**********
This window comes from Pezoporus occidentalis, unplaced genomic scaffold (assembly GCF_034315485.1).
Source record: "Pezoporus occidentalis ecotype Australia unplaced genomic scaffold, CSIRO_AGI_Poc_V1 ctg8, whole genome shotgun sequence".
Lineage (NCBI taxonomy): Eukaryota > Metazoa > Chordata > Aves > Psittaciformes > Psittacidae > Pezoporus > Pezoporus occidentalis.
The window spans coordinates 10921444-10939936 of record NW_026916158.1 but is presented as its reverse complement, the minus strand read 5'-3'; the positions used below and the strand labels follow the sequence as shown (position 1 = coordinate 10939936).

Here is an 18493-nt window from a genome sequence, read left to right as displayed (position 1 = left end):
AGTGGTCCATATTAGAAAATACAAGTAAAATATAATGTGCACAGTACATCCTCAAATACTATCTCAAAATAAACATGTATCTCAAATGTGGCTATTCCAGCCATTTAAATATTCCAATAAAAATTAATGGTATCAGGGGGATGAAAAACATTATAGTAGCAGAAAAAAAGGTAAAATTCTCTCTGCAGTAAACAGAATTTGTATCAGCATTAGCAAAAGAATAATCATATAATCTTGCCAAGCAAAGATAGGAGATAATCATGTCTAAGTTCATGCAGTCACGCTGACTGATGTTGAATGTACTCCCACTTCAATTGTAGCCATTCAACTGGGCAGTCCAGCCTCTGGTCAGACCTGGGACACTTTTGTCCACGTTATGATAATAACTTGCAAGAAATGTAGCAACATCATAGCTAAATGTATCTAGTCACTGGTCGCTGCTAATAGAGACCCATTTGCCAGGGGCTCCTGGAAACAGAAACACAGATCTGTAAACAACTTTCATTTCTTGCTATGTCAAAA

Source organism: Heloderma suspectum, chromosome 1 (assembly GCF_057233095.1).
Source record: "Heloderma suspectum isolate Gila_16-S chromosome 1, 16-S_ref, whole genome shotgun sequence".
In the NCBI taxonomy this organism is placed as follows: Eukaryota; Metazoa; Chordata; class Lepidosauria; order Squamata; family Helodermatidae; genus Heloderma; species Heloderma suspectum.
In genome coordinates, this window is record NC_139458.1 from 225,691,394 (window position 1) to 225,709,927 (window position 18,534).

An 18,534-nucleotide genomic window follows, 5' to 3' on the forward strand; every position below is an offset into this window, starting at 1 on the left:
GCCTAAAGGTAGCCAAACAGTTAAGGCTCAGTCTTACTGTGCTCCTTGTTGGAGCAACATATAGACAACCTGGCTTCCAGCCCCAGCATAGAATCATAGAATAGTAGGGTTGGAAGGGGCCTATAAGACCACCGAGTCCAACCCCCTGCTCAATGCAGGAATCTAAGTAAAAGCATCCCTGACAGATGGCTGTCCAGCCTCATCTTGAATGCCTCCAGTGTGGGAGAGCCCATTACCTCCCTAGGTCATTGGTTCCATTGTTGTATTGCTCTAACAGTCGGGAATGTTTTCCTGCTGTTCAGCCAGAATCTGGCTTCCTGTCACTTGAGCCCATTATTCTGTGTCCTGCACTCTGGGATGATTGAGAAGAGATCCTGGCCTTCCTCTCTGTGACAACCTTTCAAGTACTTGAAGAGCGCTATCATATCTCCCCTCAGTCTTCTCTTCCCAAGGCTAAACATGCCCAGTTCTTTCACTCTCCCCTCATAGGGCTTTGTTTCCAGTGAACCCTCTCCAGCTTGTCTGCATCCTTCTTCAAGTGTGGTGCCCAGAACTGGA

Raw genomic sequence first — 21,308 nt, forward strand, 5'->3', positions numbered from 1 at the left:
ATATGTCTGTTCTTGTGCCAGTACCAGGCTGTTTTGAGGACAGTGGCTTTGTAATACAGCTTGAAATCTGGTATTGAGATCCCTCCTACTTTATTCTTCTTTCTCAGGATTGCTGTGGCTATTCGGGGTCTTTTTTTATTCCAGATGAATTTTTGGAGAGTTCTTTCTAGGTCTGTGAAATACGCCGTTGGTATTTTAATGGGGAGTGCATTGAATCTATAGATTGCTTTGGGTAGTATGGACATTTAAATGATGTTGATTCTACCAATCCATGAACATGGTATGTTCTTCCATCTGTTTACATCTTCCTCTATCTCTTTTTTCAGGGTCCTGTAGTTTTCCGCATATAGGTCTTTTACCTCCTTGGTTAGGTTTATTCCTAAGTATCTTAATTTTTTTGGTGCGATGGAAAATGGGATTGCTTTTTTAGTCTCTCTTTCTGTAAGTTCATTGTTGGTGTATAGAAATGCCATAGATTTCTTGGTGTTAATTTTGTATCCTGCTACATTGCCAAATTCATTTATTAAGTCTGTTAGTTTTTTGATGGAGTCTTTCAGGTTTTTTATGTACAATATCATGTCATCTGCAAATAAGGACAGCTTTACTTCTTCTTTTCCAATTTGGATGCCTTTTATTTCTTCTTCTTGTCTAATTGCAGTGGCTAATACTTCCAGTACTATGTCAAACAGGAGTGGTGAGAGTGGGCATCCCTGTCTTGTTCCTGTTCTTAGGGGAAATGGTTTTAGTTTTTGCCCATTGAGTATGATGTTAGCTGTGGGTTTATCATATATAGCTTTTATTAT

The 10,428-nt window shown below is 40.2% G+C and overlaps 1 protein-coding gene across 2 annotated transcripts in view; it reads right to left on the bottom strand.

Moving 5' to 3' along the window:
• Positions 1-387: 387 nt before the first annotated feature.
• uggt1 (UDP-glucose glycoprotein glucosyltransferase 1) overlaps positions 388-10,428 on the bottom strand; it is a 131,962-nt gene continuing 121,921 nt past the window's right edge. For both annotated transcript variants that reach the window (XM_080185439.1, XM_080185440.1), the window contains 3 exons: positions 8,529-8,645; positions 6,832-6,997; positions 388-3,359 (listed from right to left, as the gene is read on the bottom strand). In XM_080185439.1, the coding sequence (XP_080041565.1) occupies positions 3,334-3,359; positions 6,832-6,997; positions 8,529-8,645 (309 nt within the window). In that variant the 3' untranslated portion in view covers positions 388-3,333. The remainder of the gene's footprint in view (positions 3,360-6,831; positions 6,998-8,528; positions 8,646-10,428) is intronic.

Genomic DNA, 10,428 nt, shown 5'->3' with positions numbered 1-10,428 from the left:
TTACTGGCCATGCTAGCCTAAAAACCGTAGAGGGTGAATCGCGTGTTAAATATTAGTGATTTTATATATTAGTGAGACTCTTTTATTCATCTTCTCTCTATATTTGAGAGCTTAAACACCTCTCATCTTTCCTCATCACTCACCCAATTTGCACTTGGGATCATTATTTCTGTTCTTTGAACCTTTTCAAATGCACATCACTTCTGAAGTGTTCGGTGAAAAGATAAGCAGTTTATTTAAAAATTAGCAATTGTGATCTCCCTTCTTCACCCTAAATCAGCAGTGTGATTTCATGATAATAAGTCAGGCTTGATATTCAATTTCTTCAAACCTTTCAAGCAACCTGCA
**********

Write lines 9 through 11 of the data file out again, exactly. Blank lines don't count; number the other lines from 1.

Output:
In the NCBI taxonomy this organism is placed as follows: Eukaryota; Metazoa; Chordata; class Lepidosauria; order Squamata; family Helodermatidae; genus Heloderma; species Heloderma suspectum.
In genome coordinates, this window is record NC_139458.1 from 225,691,394 (window position 1) to 225,709,927 (window position 18,534).

An 18,534-nucleotide genomic window follows, 5' to 3' on the forward strand; every position below is an offset into this window, starting at 1 on the left: